pexels-photo-11523Cook together: Have your child read you the recipe steps and help you get the ingredients together. Recipes are less intimidating to read because there aren’t many words, but they may learn some new vocabulary. This will help your child learn patience and how to follow directions. It will also teach them that hard work leads to rewards.

If you suspect your child may have dyslexia or may need some extra reading practice, visit our website here. Our program is a perfect supplement to the start of the new school year.

How to help kids develop a life-long passion for reading

pile of booksAs summer is approaching, now is a great time to think of how you can get your child engaged in reading during summer break. Some of the most powerful and influential time you can spend with your child is reading aloud with them, and summer road trips are the perfect times to captivate your child with the magic of reading.

Long car rides to summer vacation spots can be an extremely valuable time for “reading aloud” to your child via books on tape.  (Turning around and reading to children in the back seat can be both challenging and uncomfortable!)

In the weeks leading up to summer, start thinking ahead about getting some human-read books on tape. Your local library will likely have a section dedicated to this genre of books. Here are a few tips for getting the most out of your summer vacation reading:

  • In choosing what books you plan to listen to, involve your child. If your child is “invested” in the book, he or she will be more attentive from the beginning.
  • But also consider something that will appeal to the whole family, as I highly encourage this to be an interactive, full-family activity.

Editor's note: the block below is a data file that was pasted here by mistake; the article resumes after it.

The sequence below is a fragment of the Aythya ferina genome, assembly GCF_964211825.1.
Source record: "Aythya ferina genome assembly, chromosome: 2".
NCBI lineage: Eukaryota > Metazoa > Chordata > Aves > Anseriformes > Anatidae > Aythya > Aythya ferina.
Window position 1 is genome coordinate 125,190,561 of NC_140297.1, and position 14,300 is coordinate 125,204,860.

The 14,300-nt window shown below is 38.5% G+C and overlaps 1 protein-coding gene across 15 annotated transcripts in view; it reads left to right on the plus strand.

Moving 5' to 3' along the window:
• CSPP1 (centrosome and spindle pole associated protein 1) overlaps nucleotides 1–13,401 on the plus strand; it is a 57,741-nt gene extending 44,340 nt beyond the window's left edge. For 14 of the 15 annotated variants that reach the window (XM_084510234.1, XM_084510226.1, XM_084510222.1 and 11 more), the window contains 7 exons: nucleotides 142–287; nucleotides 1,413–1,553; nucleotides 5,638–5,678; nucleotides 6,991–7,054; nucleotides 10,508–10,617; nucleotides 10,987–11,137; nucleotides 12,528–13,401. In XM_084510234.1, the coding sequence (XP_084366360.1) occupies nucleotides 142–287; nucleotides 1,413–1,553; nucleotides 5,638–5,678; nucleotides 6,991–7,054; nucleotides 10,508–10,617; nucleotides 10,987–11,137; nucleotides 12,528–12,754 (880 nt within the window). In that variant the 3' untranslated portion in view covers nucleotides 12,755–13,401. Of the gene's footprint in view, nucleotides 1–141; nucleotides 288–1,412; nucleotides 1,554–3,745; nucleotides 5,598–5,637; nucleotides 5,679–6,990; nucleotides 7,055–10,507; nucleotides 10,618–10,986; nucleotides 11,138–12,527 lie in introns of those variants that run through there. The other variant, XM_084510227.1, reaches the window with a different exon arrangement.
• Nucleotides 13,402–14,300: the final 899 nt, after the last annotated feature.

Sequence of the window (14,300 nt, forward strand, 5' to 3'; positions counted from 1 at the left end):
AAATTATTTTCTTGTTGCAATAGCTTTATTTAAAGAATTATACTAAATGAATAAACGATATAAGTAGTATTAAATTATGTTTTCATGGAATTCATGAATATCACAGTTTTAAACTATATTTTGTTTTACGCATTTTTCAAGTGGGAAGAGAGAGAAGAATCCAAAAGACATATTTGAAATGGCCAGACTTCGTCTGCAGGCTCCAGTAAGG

• Try finding a book that has a plot that is discussable and thought-provoking.
  • While listening in the car, take time to stop the recording and discuss it, perhaps after every chapter. This will help keep your child engaged and excited for the next chapter!

But, also remember that summer offers more reading opportunities than simply car rides! Summer means longer evenings, more light, and a chance to use those precious summer evenings to accomplish something magical. Set up some family rules for keeping the TV off and the books open. Using the last hour of the day as family read-aloud time is a great idea. Make this your sacred time to cuddle up and enjoy the wonders of reading.

In your preparation for summer reading, I also suggest reading Jim Trelease’s classic, The Read-Aloud Handbook. It exposes the benefits and importance of reading aloud to children and offers proven techniques and strategies for helping children discover the pleasures of reading. Not to mention, the last part of the Read-Aloud Handbook is an anthology of books that are powerful for reading aloud.

For more on reading aloud, see my recent post on shared inquiry.

Lexercise’s online services for struggling readers, writers, and spellers are a motivating blend of high-touch and high-tech. If you have questions or to learn more contact me at Info@Lexercise.com or 1-919-747-4557.